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Camerton Branch Signalling
GWR Crest Great Western Railway
Signalling of the Camerton Branch
GWR Crest
Introduction Extension Block Working Closures

These brief notes were compiled originally with assistance from members of the Signalling Record Society in connection with a display at a local exhibition. The notes provide a general outline of the subject and are not intended to be a comprehensive coverage. The precise history of all these installations is still unclear and sadly there appear to be very few surviving diagrams, photographs or official records. More details are needed to enable a complete record to be compiled.

Introduction

The Camerton Branch was opened in 1882 as a single-track railway from a junction at Hallatrow (on the Bristol & North Somerset Railway) to a terminus at Camerton. A new passing-loop was provided at Hallatrow, and signal-boxes (SB) were constructed at both stations by contractors McKenzie & Holland. Subsequently the B&NSR became part of the Great Western Railway. By 1889 the line was being controlled on the ”one engine in steam” (OES) principle and in due course Camerton SB was reduced in status to a ground-frame (GF).

Extension

In 1910 the branch was extended eastwards to a junction at Limpley Stoke on the Bathampton - Trowbridge - Westbury line and Camerton became a through station with a passing-loop. A new SB was opened at Camerton and additional SBs and passing-loops were constructed also at Dunkerton Colliery and Dunkerton station, although both Camerton and Dunkerton stations each had only a single platform. Only at Dunkerton Colliery did the signalling permit two passenger trains to cross, the non-platform loops at Camerton and Dunkerton being restricted to goods trains. The original SB at Limpley Stoke was closed and replaced by two new boxes, North and South, the North box controlling the actual junction with the branch, whilst a new box had been opened at Hallatrow the previous year. The only public level-crossing was at Monkton Combe and this was protected by distant signals, with two GFs being provided to control the signals and the siding points. Other GFs were installed at various intermediate sidings on the line.

All the new SBs were constructed in brick by the Great Western Railway to their contemporary Type 7D design, although Limpley Stoke North had a wooden top that tapered towards the north end. Although several of the signal-box lever-frames were installed around the same time, a mixture of different patterns was used including GWR 3-bar Horizontal Tappet (HT) and 3-bar Vertical Tappet (VT) frames with levers at 4” centres. In the HT and VT designs a cam plate was attached to each lever above its fulcrum; operation of a lever forced down a roller working in a slot in the cam plate, which drove a down-rod connected to the tappet irons. Interlocking was affected by notches in the tappets acting on brass nibs fixed to moveable cross bars. In addition to actual levers fitted to work all the various signals and points, a number of spaces were provided in each frame to cater for any future expansion of the layout.

Block Working

The Camerton Branch was divided into four "block sections":- Limpley Stoke North - Dunkerton - Dunkerton Colliery - Camerton - Hallatrow. Each section was equipped with a pair of Electric Train Tablet instruments, one in the signal-box at each end, which were interlocked electrically. Each instrument contained a number of tablets, which were metal discs (usually brass and approximately 4” diameter) engraved with the names of the section signal-boxes. A train was permitted to enter the single-line only when the driver was in possession of a tablet for the section; only one tablet could be removed from a pair of instruments at any time and both instruments would be locked then until the tablet was replaced in one or the other. The instruments are believed to have been the Tyers No 7 pattern, and although this type was quite common in the British Isles, the GWR only installed a few sets during a short period about 1908-16; the Camerton Branch was one of very few GWR lines to be equipped throughout and it is believed to have been the most extensive installation.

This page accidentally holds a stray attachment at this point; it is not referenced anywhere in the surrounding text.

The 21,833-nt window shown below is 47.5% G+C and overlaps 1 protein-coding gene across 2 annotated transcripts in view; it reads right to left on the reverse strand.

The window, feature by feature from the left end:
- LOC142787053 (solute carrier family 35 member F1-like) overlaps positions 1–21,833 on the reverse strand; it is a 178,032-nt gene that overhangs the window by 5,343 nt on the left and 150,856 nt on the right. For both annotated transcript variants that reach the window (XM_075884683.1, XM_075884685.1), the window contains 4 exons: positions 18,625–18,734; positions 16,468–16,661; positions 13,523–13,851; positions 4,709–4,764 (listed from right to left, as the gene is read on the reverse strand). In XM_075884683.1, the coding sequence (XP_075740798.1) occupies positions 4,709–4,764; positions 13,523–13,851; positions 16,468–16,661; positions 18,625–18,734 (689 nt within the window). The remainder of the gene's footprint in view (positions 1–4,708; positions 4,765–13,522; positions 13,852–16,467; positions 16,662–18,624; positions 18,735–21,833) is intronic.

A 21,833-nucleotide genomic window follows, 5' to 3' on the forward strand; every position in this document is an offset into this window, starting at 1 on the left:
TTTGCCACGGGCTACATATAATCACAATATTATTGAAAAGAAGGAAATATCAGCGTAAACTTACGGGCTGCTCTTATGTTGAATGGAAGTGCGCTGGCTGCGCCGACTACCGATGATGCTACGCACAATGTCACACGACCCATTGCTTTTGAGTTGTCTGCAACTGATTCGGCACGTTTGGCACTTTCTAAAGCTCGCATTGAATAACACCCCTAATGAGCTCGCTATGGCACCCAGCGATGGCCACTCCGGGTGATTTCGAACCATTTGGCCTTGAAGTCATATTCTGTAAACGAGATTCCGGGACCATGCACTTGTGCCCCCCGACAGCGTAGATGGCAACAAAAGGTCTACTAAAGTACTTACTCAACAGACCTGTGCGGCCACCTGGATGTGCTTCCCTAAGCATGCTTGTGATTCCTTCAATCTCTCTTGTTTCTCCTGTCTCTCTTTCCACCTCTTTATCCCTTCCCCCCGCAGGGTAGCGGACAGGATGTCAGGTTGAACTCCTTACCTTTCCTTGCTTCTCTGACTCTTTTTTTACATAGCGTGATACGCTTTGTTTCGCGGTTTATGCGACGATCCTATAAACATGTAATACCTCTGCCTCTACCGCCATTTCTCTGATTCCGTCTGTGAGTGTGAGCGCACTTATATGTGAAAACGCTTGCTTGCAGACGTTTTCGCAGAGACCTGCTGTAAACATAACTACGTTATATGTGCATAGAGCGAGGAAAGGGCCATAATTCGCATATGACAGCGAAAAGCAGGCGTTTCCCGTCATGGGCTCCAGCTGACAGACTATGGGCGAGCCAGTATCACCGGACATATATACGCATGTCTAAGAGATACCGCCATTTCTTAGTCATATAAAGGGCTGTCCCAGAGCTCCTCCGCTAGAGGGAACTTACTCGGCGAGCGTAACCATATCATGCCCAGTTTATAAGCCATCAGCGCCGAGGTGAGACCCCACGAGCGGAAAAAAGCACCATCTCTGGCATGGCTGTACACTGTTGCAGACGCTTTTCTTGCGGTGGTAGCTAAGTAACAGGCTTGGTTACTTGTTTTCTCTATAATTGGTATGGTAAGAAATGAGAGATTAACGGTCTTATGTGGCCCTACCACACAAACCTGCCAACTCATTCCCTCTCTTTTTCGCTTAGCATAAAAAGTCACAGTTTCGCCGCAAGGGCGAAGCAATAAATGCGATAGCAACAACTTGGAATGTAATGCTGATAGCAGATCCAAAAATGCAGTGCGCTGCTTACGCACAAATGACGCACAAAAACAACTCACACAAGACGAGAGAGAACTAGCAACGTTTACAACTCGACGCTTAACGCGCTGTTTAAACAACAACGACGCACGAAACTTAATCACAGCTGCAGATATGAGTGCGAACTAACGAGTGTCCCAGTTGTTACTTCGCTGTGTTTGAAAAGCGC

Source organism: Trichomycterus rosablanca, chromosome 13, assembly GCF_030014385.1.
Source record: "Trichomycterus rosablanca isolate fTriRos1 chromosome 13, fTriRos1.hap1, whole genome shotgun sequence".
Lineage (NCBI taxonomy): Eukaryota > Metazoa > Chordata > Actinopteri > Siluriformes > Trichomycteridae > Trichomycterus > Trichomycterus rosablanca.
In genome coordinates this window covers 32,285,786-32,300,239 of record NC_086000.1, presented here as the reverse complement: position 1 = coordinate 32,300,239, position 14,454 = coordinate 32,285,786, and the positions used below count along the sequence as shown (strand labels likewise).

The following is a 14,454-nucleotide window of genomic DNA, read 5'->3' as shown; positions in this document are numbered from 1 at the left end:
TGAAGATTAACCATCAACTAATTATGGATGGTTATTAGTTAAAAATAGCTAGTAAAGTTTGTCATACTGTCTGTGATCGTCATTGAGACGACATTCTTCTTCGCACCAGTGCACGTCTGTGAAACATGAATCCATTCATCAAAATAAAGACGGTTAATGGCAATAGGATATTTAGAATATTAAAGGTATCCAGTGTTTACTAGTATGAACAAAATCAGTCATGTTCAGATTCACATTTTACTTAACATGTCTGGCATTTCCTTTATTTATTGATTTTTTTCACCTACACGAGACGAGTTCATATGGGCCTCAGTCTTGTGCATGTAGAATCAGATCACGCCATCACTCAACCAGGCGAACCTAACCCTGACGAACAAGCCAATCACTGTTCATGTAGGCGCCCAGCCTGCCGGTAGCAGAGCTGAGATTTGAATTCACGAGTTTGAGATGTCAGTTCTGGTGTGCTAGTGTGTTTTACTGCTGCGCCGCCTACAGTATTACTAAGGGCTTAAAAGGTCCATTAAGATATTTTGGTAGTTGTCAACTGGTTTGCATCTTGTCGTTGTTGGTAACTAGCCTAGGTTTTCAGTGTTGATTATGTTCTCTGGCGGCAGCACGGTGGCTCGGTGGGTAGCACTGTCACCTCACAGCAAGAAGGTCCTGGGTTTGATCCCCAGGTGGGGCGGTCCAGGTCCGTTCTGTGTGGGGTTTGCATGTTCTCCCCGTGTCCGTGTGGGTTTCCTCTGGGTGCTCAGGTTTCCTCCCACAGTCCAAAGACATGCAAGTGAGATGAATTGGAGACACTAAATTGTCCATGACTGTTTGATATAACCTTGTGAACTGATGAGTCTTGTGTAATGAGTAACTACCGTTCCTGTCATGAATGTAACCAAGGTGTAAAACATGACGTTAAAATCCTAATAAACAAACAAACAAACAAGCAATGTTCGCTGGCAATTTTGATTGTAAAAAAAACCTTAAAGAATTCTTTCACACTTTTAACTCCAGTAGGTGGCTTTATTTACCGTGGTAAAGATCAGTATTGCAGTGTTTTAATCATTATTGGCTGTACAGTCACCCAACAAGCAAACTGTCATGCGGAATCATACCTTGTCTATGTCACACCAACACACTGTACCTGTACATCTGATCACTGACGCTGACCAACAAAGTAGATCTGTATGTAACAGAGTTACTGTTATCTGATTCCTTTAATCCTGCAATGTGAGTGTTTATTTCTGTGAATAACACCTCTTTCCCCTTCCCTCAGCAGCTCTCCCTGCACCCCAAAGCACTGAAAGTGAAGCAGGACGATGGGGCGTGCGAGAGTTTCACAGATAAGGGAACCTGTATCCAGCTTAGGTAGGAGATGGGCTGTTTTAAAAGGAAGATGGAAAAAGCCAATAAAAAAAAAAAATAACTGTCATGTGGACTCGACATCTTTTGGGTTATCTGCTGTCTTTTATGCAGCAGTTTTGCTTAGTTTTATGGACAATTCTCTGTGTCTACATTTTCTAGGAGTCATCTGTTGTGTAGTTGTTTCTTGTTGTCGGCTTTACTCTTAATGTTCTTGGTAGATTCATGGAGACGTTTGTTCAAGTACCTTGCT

Closures

Passenger traffic was stopped in 1915, and although it resumed again briefly in 1923, it ceased altogether in 1925, after which the line was used for goods traffic only. The SBs at Dunkerton and Dunkerton Colliery were closed during the Great War and their loops taken out of use, although the boxes may have re-opened for a short time in the mid-1920s. The original line from Hallatrow to Camerton closed in 1932, after which Camerton became the terminus of a line approaching from the east, having been originally the terminus of a line from the west and then a through station - possibly a unique history. The SB at Camerton was closed in 1938 and it is believed to have been replaced then by two GFs, one at each end of the station.

OES Train Staff
OES Train Staff for Limpley Stoke - Camerton Section

By that time the ETT instruments had been taken out of use and thereafter the entire line from Limpley Stoke to Camerton was worked as a single OES section, using a wooden train staff fitted with an Annett's key for unlocking the various GFs in the section. Limpley Stoke North had been reduced to a GF in 1927, although it did not close finally until 1962, and the South box controlled the station until it closed also in 1969.

CJL Osment 2002

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Introduction Extension Block Working Closures